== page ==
Scotland Bill - Report (2nd Day)

Part of the debate – in the House of Lords at 7:30 pm on 29th February 2016.

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Photo of The Earl of Kinnoull The Earl of Kinnoull Crossbench 7:30 pm, 29th February 2016

My Lords, I want to come in on a similar theme and echo the earlier words of the noble and learned Lord, Lord Hope of Craighead. At roughly one o’clock last Monday my email system received a helpful letter from the noble Lord, Lord Dunlop. I thank both Ministers, who have been unfailingly courteous and very helpful in these extraordinary circumstances. That was said earlier and I wish to say it as well. The letter I received at one o’clock on 22 February was extremely complimentary about the negotiating position of the Government. It enclosed a letter to Pete Wishart. Paragraph 3 of that letter said:

The UK government agrees with the Committee that the Indexed Per Capita … model would ‘breach the second no detriment principle, that of taxpayer fairness’. This model would see Scotland benefitting from an ever-increasing share of income tax from the rest of UK, irrespective of the Scottish Government’s policy decisions or relative economic performance”.

That is clear.

The following day—less than 24 hours later—we were told that the fiscal framework had been agreed. Paragraph 17 of that states:

“For a transitional period covering the next Scottish Parliament, the Governments have agreed that the block grant adjustment for tax should be effected by using the Comparable Model (Scotland’s share)”— that sounds okay—

“whilst achieving the outcome delivered by the Indexed Per Capita … method for tax and welfare. This will ensure that the Scottish Government’s overall level of funding will be unaffected if Scotland’s population grows differently from the rest of the UK”.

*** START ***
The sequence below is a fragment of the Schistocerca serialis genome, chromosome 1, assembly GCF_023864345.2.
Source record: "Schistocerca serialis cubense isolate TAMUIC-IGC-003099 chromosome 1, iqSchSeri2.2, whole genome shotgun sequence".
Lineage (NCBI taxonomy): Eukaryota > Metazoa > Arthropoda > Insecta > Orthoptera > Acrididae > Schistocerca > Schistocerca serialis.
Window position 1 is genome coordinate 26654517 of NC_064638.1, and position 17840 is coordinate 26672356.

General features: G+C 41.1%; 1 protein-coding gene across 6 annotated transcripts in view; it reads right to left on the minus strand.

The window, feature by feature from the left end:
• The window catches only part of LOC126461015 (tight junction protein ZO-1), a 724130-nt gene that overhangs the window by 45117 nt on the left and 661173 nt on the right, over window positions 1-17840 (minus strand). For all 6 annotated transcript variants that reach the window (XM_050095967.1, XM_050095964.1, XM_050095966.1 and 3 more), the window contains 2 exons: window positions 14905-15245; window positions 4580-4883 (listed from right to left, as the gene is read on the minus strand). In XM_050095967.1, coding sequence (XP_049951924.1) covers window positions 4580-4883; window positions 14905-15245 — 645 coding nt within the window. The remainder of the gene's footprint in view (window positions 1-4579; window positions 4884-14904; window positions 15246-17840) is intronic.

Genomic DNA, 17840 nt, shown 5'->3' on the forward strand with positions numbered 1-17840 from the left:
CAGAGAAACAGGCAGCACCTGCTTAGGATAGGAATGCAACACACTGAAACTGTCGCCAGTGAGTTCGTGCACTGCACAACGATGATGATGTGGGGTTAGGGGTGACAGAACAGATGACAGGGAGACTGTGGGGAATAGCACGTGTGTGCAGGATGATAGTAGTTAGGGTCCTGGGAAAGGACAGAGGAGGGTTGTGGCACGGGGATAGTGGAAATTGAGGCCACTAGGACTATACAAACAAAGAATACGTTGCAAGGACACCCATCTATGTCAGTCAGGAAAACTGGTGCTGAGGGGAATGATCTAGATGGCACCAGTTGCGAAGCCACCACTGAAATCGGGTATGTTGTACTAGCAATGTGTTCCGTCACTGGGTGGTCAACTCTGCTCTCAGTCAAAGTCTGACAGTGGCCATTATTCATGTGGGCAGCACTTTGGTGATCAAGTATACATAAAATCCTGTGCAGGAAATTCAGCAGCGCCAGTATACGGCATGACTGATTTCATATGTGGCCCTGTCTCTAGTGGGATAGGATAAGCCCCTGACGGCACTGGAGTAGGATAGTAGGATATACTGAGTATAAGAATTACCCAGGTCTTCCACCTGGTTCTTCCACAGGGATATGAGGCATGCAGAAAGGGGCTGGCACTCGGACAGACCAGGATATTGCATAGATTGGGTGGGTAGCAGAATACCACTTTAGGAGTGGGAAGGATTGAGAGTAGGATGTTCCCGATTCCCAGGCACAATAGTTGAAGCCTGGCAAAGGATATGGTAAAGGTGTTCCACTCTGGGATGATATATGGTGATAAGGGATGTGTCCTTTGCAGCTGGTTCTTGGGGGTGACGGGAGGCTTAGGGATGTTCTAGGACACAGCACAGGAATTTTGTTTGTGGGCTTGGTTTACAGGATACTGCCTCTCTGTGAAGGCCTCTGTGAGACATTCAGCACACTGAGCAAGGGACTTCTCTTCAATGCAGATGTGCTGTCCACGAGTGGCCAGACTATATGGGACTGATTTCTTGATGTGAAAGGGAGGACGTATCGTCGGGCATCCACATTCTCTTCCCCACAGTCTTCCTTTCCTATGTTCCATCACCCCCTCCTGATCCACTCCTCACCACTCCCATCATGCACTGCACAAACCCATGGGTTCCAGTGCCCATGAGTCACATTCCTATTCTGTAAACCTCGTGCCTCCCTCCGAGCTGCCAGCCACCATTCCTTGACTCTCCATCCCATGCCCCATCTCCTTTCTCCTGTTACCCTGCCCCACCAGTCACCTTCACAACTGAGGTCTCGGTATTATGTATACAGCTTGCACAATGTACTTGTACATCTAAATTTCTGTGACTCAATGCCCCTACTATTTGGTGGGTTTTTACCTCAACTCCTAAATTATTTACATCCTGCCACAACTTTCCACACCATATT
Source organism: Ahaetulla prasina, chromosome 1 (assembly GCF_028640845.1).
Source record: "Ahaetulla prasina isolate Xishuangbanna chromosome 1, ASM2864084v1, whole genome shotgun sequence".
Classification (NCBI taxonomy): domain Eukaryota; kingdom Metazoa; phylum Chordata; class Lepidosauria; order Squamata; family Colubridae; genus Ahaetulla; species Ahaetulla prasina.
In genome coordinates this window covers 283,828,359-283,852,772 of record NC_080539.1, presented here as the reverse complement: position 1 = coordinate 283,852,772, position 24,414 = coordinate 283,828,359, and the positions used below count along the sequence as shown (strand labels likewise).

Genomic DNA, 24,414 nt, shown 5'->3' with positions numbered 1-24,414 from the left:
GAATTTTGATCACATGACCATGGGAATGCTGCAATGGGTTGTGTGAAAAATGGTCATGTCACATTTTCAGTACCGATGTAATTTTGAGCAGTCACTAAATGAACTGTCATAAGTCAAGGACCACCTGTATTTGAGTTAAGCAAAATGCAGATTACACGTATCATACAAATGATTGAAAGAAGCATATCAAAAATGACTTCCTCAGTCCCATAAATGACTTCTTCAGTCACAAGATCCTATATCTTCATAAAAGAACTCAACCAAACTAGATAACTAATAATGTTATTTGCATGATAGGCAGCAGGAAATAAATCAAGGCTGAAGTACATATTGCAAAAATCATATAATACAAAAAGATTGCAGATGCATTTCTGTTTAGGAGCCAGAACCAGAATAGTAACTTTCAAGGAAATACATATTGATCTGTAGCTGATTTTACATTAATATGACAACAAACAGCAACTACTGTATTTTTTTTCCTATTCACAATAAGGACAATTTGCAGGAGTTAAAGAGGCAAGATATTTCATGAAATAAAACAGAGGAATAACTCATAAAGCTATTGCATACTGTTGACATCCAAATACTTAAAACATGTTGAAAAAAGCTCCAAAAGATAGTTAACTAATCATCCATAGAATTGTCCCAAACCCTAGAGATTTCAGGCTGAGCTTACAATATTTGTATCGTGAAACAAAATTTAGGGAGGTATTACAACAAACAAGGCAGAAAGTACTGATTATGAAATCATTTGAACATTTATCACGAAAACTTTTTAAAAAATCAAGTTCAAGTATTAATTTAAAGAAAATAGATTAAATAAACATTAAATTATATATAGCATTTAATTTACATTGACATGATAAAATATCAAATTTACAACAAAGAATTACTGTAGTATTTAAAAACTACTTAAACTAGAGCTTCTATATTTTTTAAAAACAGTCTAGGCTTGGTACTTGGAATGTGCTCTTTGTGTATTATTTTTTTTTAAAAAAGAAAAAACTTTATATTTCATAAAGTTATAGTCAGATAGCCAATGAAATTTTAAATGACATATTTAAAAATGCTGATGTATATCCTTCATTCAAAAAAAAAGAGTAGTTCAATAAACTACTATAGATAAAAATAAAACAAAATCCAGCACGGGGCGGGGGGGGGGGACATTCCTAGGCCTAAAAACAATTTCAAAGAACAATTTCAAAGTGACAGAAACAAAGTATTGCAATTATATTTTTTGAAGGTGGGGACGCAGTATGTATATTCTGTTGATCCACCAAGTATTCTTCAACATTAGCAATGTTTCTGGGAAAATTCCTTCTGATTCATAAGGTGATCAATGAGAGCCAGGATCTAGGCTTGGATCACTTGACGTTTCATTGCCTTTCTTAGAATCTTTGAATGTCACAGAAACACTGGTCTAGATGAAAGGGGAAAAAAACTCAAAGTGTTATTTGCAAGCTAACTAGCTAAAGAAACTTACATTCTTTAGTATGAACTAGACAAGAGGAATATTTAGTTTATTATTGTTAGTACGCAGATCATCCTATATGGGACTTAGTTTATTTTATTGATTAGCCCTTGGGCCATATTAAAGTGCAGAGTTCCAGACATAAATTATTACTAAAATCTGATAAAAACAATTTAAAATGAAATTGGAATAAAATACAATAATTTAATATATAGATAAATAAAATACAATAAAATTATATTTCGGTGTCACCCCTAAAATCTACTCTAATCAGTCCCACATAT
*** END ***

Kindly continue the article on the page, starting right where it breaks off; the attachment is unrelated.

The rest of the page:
I know this point has already been put to the Minister but I put it forcefully again and ask whether those two paragraphs can be reconciled clearly for the House so that we can understand what happened. I suspect that, quite simply, the white flag was run up to conclude negotiations for political expediency.

I now turn to the review clause and to the point made by the noble and learned Lord, Lord Hope. Paragraph 23 states:

“The two governments will jointly agree the method as part of the review. The method adopted will deliver results consistent with the Smith commission’s recommendations, including the principles of no detriment, taxpayer fairness and economic responsibility”.

That means essentially that all one has managed to do is to kick the hand grenade six years down the line. It will blow up and there will be a terrible constitutional crisis in Britain. I agree with the noble Lord, Lord Campbell of Pittenweem, and other noble Lords that we need to head this off at the pass. I urge the Minister and the Government to do something about this issue before the Bill goes on to the statute book.